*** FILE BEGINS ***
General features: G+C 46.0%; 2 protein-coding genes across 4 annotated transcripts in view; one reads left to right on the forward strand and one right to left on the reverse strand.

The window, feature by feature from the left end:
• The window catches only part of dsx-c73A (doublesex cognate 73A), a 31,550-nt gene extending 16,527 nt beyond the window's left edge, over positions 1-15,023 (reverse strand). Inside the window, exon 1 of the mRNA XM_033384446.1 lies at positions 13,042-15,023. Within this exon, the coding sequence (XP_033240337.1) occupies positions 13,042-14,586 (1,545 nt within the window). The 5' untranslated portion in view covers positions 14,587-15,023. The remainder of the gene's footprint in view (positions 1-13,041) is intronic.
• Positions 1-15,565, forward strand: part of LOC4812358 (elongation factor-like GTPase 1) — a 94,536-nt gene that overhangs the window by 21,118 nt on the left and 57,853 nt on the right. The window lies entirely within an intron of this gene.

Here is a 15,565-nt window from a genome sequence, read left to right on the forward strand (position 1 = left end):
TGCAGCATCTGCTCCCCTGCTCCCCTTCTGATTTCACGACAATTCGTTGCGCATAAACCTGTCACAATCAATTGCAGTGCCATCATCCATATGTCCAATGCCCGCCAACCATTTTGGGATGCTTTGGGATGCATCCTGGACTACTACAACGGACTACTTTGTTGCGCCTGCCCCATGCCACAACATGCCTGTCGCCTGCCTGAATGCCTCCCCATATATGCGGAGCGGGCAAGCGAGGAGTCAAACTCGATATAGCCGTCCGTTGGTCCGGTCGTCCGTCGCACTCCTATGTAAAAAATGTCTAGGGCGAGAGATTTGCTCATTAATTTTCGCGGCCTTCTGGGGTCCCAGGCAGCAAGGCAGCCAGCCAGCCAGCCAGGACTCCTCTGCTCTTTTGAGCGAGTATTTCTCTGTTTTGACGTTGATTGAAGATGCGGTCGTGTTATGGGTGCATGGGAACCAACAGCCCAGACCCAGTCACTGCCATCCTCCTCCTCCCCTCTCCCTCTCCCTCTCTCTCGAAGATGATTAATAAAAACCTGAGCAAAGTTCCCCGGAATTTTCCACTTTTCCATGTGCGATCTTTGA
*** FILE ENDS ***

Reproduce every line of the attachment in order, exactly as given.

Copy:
General features: G+C 46.0%; 2 protein-coding genes across 4 annotated transcripts in view; one reads left to right on the forward strand and one right to left on the reverse strand.

The window, feature by feature from the left end:
• The window catches only part of dsx-c73A (doublesex cognate 73A), a 31,550-nt gene extending 16,527 nt beyond the window's left edge, over positions 1-15,023 (reverse strand). Inside the window, exon 1 of the mRNA XM_033384446.1 lies at positions 13,042-15,023. Within this exon, the coding sequence (XP_033240337.1) occupies positions 13,042-14,586 (1,545 nt within the window). The 5' untranslated portion in view covers positions 14,587-15,023. The remainder of the gene's footprint in view (positions 1-13,041) is intronic.
• Positions 1-15,565, forward strand: part of LOC4812358 (elongation factor-like GTPase 1) — a 94,536-nt gene that overhangs the window by 21,118 nt on the left and 57,853 nt on the right. The window lies entirely within an intron of this gene.

Here is a 15,565-nt window from a genome sequence, read left to right on the forward strand (position 1 = left end):
TGCAGCATCTGCTCCCCTGCTCCCCTTCTGATTTCACGACAATTCGTTGCGCATAAACCTGTCACAATCAATTGCAGTGCCATCATCCATATGTCCAATGCCCGCCAACCATTTTGGGATGCTTTGGGATGCATCCTGGACTACTACAACGGACTACTTTGTTGCGCCTGCCCCATGCCACAACATGCCTGTCGCCTGCCTGAATGCCTCCCCATATATGCGGAGCGGGCAAGCGAGGAGTCAAACTCGATATAGCCGTCCGTTGGTCCGGTCGTCCGTCGCACTCCTATGTAAAAAATGTCTAGGGCGAGAGATTTGCTCATTAATTTTCGCGGCCTTCTGGGGTCCCAGGCAGCAAGGCAGCCAGCCAGCCAGCCAGGACTCCTCTGCTCTTTTGAGCGAGTATTTCTCTGTTTTGACGTTGATTGAAGATGCGGTCGTGTTATGGGTGCATGGGAACCAACAGCCCAGACCCAGTCACTGCCATCCTCCTCCTCCCCTCTCCCTCTCCCTCTCTCTCGAAGATGATTAATAAAAACCTGAGCAAAGTTCCCCGGAATTTTCCACTTTTCCATGTGCGATCTTTGA